FIG. 3A illustrates an optically enhanced light emitting diode (LED) 300, in accordance with embodiments of the present invention. Diode 300 may be characterized as an organic light emitting diode (OLED), or as an inorganic light emitting diode. Diode 300 comprises a bottom semiconductor layer 110. Layer 110 may comprise multiple materials, laid down in different operations, and may be formed by any suitable process(es) and may comprise any suitable semiconductor material, including, for example, gallium arsenide (GaAs), gallium phosphide (GaP) and/or gallium nitride (GaN).

Diode 300 also comprises a light emitting layer 120. Layer 120 may comprise multiple materials, laid down in different operations, and may be formed by any suitable process(es) and may comprise any suitable semiconductor material, including, for example, indium gallium nitride (InGaN). Diode 300 further comprises a top semiconductor layer 130. Layer 130 may comprise multiple materials, laid down in different operations, and may be formed by any suitable process(es) and may comprise any suitable semiconductor material, including, for example, gallium arsenide (GaAs), gallium phosphide (GaP) and/or gallium nitride (GaN).

Diode 300 may optionally comprise a lens 150, e.g., for gathering light and/or matching indices of refraction.

In accordance with embodiments of the present invention, diode 300 comprises a dielectric layer 310, adjacent to top semiconductor layer 130. Dielectric layer 310 functions to match an index of refraction of the light emitting layers of diode 300 to an index of refraction of optional lens 150 and/or air. In accordance with embodiments of the present invention, the index of refraction for dielectric layer 310 should be equal to or greater than an index of refraction for the top semiconductor layer 130. Dielectric layer 310 should have a thickness suitable for plasmon enhancement by layer 320 of metal nanoparticles, further described below. For example, dielectric layer 310 may generally, but not necessarily, be less than a wavelength of interest.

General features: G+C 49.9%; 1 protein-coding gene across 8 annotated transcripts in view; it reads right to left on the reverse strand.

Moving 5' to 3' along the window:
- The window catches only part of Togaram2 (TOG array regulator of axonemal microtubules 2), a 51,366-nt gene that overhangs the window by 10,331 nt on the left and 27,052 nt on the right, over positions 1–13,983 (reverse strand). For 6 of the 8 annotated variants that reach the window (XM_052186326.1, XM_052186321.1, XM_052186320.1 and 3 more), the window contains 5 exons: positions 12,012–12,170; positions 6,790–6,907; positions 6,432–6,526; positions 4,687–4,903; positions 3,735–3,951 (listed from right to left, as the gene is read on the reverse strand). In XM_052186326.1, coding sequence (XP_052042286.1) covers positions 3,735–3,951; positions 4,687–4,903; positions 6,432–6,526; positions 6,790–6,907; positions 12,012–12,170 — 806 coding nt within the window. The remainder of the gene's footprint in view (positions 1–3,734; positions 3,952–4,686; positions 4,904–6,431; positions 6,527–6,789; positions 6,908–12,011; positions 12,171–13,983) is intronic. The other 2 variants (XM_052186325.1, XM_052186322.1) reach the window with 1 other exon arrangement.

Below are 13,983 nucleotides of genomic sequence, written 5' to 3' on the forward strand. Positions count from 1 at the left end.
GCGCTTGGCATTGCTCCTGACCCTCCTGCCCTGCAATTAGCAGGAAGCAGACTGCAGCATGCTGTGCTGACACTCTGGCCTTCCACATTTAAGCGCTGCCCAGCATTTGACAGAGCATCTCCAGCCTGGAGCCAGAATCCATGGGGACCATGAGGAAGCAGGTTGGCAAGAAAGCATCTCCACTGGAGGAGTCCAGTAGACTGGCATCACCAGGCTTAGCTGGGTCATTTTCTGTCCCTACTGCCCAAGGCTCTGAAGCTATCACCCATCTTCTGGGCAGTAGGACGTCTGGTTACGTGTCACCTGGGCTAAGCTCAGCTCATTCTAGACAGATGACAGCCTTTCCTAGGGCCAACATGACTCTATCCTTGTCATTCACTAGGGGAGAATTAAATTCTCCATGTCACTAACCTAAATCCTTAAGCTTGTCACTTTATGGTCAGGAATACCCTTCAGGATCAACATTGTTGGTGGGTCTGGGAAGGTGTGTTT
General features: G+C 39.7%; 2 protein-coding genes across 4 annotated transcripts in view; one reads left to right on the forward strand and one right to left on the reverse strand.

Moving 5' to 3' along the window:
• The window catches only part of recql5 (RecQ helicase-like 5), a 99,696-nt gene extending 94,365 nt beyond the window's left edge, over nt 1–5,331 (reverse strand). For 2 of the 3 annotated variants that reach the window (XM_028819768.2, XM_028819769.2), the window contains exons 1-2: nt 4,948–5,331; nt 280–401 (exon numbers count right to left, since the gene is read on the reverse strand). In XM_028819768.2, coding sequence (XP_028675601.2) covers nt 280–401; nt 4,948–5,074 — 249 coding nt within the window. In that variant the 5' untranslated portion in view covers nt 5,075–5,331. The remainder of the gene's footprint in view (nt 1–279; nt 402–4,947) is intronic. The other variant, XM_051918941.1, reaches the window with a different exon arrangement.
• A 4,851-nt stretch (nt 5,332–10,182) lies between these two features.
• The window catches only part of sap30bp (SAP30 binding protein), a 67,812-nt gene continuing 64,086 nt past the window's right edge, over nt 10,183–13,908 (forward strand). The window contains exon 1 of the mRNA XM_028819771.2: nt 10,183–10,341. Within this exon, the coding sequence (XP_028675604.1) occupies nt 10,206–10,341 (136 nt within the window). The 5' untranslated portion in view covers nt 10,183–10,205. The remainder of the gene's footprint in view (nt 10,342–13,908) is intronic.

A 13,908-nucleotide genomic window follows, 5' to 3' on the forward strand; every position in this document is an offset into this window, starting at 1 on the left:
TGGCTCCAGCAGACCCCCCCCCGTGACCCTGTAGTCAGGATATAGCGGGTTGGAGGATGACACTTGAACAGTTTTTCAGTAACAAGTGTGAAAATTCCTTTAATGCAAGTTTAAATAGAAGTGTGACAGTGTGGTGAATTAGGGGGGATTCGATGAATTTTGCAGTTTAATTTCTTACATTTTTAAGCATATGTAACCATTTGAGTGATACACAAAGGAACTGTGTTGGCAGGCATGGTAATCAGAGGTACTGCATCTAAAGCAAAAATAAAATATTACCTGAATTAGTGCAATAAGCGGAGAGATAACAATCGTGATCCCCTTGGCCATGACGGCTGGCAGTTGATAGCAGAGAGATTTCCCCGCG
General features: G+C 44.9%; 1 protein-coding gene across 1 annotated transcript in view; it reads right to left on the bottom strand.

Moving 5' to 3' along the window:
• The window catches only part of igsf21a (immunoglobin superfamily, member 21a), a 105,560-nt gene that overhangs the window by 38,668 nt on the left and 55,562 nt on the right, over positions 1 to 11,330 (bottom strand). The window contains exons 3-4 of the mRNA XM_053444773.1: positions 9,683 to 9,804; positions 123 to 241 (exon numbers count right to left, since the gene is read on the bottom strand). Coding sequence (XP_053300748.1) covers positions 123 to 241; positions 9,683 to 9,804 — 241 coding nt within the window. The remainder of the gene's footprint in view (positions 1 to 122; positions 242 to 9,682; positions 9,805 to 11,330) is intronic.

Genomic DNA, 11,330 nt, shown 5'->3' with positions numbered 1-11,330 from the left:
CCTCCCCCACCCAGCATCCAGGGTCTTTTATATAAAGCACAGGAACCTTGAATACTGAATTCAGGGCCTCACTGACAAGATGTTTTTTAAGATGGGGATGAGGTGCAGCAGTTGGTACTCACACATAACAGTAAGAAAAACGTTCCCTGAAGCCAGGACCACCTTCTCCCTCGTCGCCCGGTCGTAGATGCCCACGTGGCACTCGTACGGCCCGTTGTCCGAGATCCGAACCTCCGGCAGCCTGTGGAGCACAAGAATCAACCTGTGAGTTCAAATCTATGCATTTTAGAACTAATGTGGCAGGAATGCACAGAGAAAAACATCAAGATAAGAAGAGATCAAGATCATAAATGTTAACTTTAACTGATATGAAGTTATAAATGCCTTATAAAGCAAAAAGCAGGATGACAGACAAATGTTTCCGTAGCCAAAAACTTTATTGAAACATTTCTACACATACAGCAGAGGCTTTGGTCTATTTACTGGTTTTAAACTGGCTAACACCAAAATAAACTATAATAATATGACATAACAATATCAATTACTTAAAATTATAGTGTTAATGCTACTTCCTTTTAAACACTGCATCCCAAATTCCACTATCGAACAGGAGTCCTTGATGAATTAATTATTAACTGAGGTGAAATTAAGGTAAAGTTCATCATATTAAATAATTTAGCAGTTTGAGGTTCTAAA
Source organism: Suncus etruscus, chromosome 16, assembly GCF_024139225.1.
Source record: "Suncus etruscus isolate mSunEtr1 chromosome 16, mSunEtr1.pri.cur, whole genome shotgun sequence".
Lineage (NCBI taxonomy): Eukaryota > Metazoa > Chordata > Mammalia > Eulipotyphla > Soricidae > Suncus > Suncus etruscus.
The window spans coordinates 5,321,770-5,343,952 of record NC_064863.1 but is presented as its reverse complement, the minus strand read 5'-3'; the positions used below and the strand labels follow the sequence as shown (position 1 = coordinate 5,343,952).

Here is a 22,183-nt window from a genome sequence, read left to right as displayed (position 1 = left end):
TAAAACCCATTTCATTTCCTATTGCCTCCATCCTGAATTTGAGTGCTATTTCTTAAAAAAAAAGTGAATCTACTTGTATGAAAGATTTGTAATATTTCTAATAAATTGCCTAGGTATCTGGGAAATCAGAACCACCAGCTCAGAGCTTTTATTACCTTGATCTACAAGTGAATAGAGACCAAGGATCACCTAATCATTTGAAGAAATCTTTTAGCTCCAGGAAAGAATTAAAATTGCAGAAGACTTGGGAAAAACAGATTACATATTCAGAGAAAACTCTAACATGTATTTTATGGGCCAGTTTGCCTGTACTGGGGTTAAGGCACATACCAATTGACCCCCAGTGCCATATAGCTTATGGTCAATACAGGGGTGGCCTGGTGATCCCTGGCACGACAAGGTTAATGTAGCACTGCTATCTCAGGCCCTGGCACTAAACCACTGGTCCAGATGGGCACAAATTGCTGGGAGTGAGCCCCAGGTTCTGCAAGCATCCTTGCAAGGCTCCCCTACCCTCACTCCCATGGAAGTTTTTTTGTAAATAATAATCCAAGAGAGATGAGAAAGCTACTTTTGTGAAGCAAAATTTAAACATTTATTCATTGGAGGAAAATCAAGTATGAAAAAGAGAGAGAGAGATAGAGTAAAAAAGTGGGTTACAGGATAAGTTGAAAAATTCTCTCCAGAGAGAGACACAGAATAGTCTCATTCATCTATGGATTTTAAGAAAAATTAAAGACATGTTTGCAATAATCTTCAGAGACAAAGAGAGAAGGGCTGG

For example, top semiconductor layer 130 may comprise gallium nitride (GaN). A typical index of refraction for such a gallium nitride (GaN) layer is about 2.45. In order to match or exceed such an index of refraction, a group of materials with refractive index greater than about 2.4 may be used in dielectric layer 310. Such materials may include, for example, cadmium indate (CdIn2O4), index of refraction 2.58, Strontium titanate (SrTiO3), index of refraction 2.472, titania (TiO2), index of refraction 2.44 and/or zinc sulfide (ZnS), index of refraction 2.419.

In addition, in accordance with embodiments of the present invention, light emitting diode 300 comprises a layer 320 of metal nanoparticles. It is to be appreciated that the metal nanoparticles of layer 320 are not coated with a dielectric shell, in contrast to metal nanoparticle with a dielectric coating 200, as illustrated in FIG. 2.

In accordance with embodiments of the present invention, the metal nanoparticles of layer 320 may be electrically conductive, and may be in electrical contact with one another. The metal nanoparticles of layer 320 may have a diameter of about 10 nm to 200 nm. The metal nanoparticles of layer 320 may comprise, for example, gold (Au), silver (Ag), palladium (Pd), titanium (Ti), platinum (Pt), aluminum (Al), nickel (Ni), chrome (Cr), zirconium (Zr), zinc (Zn), copper (Cu), tungsten (W), molybdenum (Mo), cobalt (Co) or the like. The metal nanoparticles of layer 320 may also comprise, for example, metal alloys, e.g., Al—Cu.